Tuesday, March 17, 2015

Malawi vs Moldova - School

This post is the first in a series we will be doing on our blog, with direct comparisons between our sites in Malawi and Moldova.


Public or Private: my school is a Community Day Secondary School, which is funded by the community as well as with student fees. Teachers are paid by the Malawi Government.

Supervisor - The school is run by the Head Teacher, with assistance by the Deputy Head Teacher.

Staff - We have 15 teachers including myself. Plus we have two priests that teach Bible Knowledge as well as a student teacher that is with us for one term. Half our staff are female, which is unusual for Malawi.

Number of students: about 290, including about 95 females

Class Size: 50-100. Officially the maximum number of students per class is 40 in Malawi, but there aren't enough schools and teachers, so the actual maximum is 100. My classes have about 90 in Form 1 and 70 in Form 3.

Number of Subjects - they are required to take six subjects (English, Chichewa, Math, Physical Science, Biology and Geography). We also offer electives (Bible Knowlege, Agriculture, Life Skills, Computer Studies and Social Studies).

School Terms - Three terms between September and July.

Proficiency Exams - The students are required to pass an exam to enter secondary school. Then they take the Junior Certificate Exam (JCE) to advance to Form 3 (equivalent to 11th grade), and the Malawi School Certificate Examination (MSCE) after secondary school to qualify for higher education as well as many jobs.

Fees - Primary School (1st -8th grade) is free, but students must pay for Secondary School (9th -12th grade). My school costs about K4000 per term, which is equivalent to about $8 US. They must also pay for the two required examinations (end of 10th grade and end of 12th grade). Students that do not pay are dismissed from school.

School Layout - Four classrooms plus a spare classroom, a library, an office, a staff room and a laboratory. Each grade has one classroom where the students have all their lessons.

School Day: 7:30am to 2:00pm with a 20 minute break in the morning and a 10 minute break in the afternoon. Students typically eat before they come to school and then again when they return home afterschool.

Transport: Most students walk to school, while a few ride bikes.

Religion: My school is on property owned by the Catholic Church so we observe Catholic Holidays, and all assemblies conclude with the Our Father prayer and making the sign of the cross. We also start staff meetings with a prayer.

Moldova (sorry, no pics for this one)

Public or Private:
Public - I teach "gimnaziu" which is middle school. It is overseen by The Ministry of Education. These days, a lot of Moldovans (especially younger Moldovans) move to other countries for work. This migration has caused dramatic decreases in school populations across the already tiny country, including in my school.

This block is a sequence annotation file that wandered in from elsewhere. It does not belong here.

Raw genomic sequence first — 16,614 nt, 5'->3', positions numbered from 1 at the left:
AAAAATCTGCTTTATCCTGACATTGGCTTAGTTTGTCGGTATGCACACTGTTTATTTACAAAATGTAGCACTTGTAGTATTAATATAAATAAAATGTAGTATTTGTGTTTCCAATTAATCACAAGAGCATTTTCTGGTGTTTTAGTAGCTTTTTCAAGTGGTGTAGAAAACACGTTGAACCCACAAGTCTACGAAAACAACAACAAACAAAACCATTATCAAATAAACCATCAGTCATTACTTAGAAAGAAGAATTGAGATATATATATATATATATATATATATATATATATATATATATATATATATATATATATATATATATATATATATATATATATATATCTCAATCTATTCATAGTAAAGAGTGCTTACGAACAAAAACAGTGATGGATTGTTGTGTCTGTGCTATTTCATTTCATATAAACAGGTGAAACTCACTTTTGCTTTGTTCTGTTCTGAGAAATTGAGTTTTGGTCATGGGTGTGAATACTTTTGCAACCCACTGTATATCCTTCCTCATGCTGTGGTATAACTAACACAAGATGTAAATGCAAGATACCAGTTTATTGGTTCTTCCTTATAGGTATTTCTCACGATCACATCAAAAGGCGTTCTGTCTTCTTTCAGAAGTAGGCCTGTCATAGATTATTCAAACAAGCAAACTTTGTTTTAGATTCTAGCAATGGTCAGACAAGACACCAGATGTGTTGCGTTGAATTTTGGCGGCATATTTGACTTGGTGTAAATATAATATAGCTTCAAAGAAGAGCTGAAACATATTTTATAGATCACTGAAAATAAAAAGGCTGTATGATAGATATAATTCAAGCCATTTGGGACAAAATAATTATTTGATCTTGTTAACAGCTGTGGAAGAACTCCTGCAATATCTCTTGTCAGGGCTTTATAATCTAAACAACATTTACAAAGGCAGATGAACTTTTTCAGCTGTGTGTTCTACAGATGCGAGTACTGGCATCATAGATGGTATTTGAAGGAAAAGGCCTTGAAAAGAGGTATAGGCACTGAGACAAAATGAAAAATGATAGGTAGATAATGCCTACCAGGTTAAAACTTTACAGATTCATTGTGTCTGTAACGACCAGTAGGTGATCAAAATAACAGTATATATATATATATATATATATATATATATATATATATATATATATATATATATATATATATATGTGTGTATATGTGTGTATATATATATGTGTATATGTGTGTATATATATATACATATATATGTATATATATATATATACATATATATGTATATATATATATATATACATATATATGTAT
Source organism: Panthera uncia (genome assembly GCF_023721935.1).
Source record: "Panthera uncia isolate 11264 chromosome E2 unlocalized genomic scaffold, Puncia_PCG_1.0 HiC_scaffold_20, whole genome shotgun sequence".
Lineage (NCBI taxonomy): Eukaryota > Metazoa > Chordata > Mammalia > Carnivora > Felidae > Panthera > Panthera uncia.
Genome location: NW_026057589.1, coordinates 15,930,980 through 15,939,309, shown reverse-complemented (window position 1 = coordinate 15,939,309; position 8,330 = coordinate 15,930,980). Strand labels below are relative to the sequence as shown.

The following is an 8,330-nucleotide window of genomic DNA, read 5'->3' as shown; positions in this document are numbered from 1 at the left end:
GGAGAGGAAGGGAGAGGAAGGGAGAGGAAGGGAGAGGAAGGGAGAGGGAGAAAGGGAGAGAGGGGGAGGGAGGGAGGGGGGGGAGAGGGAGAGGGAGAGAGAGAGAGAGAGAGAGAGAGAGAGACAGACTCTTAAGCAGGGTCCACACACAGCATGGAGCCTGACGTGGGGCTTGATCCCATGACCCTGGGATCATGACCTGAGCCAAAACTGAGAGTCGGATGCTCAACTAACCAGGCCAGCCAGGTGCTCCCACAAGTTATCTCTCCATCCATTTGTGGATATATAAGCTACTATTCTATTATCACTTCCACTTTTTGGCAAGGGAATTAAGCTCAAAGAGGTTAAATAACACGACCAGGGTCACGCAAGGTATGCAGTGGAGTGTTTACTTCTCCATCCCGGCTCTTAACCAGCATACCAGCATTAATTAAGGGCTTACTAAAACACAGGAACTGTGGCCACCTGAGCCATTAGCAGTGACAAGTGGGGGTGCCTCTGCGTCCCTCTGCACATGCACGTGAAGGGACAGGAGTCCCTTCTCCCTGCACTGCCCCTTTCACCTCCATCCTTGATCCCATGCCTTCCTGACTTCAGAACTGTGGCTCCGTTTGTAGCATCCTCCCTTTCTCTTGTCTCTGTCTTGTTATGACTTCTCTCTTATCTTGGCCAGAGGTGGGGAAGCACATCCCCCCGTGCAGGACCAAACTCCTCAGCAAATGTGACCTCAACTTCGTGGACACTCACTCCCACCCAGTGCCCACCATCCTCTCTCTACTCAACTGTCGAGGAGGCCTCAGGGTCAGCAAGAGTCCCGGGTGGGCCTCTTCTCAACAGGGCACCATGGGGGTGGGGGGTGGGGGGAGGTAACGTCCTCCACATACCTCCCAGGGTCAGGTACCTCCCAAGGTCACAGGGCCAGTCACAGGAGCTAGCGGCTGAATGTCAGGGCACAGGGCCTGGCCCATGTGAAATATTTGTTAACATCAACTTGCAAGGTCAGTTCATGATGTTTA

There is the main director of the school, which is similar to a principal back in The States, and 2 adjunct directors. All of them are also teachers at the school.

We have about 25 teachers - all but 2 are women. One man teaches a computer class, the other one teaches PE. We also have a Director, 2 Adjunct Directors, Librarian, and a Secretary to the Director.

Number of Students:
I've been informed that my school used to have 800+ middle schoolers...now we have apprx 200 students, including Primary School students, which didn't used to be at my school.

Class Size:
5th grade: 28 students
6th grade: 26 students
7th grade: 18 students
8th grade: 26 students
9th grade: 25 students
If they all show up to class is another story...

Number of Subjects:
Required: Romanian, another language (either Russian or English at my school), Math, Physical Science, Biology, and Geography.
Electives: Religion, Computer Studies, Knitting, Dance, Art, Music, and Health (my class).

School Terms:
We have 2 semesters per school year -
     Semester 1 is September 1 - December 24
     Semester 2 is January 12ish - May 31.

Proficiency Exams:
They take proficiency exams, but i'm not sure what they all mean. 9th grade here is treated how we treat 12th grade in The States. Most kids don't go beyond 9th grade, so their 9th grade year is full of events surrounding graduation. They even have a yearly Middle School reunion where the current 9th graders perform songs, poems, skits, dances, etc for the staff and previous people that have graduated from that school.

High School here is more of like a trade school. Kids go there to learn a trade for their future careers. At least that's my understanding.

I don't know about fees.

School Layout:
Over half the school is closed off because there aren't enough students to fill it. The building we all teach in is 3 stories. The 1st floor is Primary School, Biology, the gym, and the cafeteria. The 2nd floor is the Director, the Adjunct Directors, 2 staff rooms, Geography, Art, and Physical Science. The 3rd floor is the library, the computer class, English, Math, Music, and Health.

The Primary School stays in their same classroom all day. The Middle School students rotate classes depending on subjects.

School Day:
08:15 - 15:00 (they use military time here). There are 10 minute breaks inbetween classes and one 15 minute break from 10:50 - 11:05, which is when the Primary School students are provided lunch in the cafeteria, but not the Middle Schoolers.

The students that live in the village where the school is walk to school. There is also a minivan that picks up students from other villages around the area.

Eastern Orthodox. On September 1st - "First Bell" - the Priest blesses the school.

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